There are many other “connections” to diseases and oral hygiene. Kidney disease, dementia, obesity, and other vascular diseases are just a few. Keeping your mouth healthy is an easy job and may prevent all sorts of “BIG DISEASES.” Studies show that over 50% of Americans have some form of gum disease. Think about that—–one of two!

So, how do you get the plaque off and how do you have a clean, healthy mouth? It’s not that hard.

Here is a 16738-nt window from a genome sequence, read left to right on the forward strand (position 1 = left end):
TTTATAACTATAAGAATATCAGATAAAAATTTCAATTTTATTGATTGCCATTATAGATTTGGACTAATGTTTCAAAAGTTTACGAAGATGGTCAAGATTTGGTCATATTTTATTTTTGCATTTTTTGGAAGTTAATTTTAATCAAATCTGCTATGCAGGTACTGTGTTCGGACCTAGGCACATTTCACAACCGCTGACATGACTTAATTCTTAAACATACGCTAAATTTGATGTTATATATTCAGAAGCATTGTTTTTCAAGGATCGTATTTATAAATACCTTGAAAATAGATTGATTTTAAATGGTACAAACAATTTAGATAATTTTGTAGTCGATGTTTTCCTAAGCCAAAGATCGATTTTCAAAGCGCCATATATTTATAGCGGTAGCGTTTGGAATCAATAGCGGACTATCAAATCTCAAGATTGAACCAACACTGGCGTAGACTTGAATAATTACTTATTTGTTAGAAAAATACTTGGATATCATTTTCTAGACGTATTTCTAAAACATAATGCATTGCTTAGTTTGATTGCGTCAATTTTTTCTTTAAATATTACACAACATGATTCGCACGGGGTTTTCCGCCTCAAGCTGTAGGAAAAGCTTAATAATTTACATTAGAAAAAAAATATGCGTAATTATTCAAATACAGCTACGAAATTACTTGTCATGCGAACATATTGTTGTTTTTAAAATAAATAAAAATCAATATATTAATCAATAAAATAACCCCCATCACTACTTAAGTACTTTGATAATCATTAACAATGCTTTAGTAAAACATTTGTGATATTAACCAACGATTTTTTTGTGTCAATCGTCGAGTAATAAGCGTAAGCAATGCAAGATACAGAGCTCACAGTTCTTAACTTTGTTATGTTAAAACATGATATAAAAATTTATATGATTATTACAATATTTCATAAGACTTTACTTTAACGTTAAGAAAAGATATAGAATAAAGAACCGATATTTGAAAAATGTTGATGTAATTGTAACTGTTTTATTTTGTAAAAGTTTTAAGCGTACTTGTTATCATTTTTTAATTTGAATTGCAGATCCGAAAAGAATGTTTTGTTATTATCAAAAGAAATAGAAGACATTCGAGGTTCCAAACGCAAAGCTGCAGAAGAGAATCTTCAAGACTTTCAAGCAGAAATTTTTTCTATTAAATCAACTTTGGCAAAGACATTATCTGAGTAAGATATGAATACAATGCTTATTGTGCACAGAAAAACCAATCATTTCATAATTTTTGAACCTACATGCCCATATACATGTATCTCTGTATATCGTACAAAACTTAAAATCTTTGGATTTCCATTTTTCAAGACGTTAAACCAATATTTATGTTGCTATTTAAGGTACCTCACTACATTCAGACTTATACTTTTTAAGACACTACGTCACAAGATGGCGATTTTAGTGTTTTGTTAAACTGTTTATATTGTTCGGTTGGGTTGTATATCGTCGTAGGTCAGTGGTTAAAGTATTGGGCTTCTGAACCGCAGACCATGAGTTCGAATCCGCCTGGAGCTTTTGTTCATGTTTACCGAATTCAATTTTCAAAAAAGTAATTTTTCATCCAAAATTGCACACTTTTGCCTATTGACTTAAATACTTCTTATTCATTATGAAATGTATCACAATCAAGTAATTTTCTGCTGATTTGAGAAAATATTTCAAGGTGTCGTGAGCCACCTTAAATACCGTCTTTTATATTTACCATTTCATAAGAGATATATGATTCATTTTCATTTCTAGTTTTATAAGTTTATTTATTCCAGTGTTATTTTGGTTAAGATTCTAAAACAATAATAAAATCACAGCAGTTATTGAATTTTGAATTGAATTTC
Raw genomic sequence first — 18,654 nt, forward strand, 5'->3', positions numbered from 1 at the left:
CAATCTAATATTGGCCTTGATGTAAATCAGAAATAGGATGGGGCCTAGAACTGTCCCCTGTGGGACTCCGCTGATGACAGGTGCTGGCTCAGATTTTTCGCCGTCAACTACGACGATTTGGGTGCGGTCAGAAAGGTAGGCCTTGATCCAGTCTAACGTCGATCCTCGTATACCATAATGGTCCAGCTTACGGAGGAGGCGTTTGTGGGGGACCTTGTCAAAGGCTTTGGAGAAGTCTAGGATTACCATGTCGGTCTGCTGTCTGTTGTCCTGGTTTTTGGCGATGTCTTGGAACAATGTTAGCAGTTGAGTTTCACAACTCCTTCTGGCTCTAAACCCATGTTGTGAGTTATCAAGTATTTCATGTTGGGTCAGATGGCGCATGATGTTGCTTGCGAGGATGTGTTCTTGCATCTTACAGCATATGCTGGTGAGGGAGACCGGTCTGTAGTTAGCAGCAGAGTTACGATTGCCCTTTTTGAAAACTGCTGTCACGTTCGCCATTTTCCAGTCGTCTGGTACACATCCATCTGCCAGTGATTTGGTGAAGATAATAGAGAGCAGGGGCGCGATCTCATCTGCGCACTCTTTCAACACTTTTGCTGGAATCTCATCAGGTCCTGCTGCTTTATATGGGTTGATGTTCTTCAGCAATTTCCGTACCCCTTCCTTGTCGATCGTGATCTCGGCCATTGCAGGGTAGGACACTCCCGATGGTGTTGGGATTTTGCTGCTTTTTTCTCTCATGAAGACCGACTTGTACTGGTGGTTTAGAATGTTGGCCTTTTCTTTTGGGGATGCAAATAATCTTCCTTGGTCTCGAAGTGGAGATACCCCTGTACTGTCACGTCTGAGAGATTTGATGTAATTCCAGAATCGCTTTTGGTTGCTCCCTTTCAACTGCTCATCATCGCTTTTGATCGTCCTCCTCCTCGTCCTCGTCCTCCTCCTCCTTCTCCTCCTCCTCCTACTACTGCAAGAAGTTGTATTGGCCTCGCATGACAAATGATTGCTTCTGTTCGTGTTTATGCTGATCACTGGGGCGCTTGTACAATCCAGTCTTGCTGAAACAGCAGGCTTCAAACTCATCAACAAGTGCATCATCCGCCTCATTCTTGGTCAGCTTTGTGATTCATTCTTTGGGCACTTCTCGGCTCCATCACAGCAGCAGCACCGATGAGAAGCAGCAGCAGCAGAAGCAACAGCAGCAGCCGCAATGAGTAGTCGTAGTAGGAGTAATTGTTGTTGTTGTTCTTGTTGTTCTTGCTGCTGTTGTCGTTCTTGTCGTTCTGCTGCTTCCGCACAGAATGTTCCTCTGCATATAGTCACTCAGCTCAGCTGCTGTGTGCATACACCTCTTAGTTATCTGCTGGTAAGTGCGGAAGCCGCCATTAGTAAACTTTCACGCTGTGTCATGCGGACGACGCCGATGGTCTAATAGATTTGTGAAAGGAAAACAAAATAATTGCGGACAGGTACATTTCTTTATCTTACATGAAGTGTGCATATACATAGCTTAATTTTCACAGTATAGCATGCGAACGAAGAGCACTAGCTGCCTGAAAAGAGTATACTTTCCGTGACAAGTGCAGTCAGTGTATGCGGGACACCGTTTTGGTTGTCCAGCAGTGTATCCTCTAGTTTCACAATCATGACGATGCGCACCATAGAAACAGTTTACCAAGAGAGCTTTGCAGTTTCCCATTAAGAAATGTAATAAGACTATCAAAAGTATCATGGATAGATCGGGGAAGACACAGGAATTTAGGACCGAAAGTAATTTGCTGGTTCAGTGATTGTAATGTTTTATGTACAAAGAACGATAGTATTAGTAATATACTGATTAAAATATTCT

First of all buy a soft, toothbrush- generally bristles of all one height seem best. One should get a new toothbrush every 3 months and if you experience a sickness- cold, flu, etc.-, toss your toothbrush and get a new one when you feel better. I like two toothbrushes- one for morning and one for evening. An electric toothbrush is a very good option. Apply a good tooth paste and here’s what to do: if you are using a manual brush, put the brush bristles on the area where the gum and tooth meet. (You are not only concerned about the tooth surface, but even more concerned about the area near the tooth where bacteria like to congregate.) Gently “scrub” that area using circular motions….count to 15 or so, move on to the next area and repeat. Yes, it takes a bit of time-2-3 minutes- to thoroughly clean the oral cavity. If you are using an electric toothbrush, put a small amount of toothpaste on the brush and place where the gum and the tooth meet. Although you don’t have to manually “brush,” make sure you allow the brush to be in contact with this area for the 15 seconds. If you see blood with either method of brushing, that’s a sign to be more diligent in that area. If it’s just plaque because you’ve been lazy or less diligent in thorough cleaning, in about a week of thorough brushing and flossing, there should be no bleeding. If the bleeding continues, then you have a build-up of calculus/tartar under the gum…and it will need to be professionally cleaned. Oral tissue is very responsive to thorough cleaning and actually heals very quickly. Keeping the teeth and gums clean means less decay, less gum disease, less major health issues and less cost at the dentist!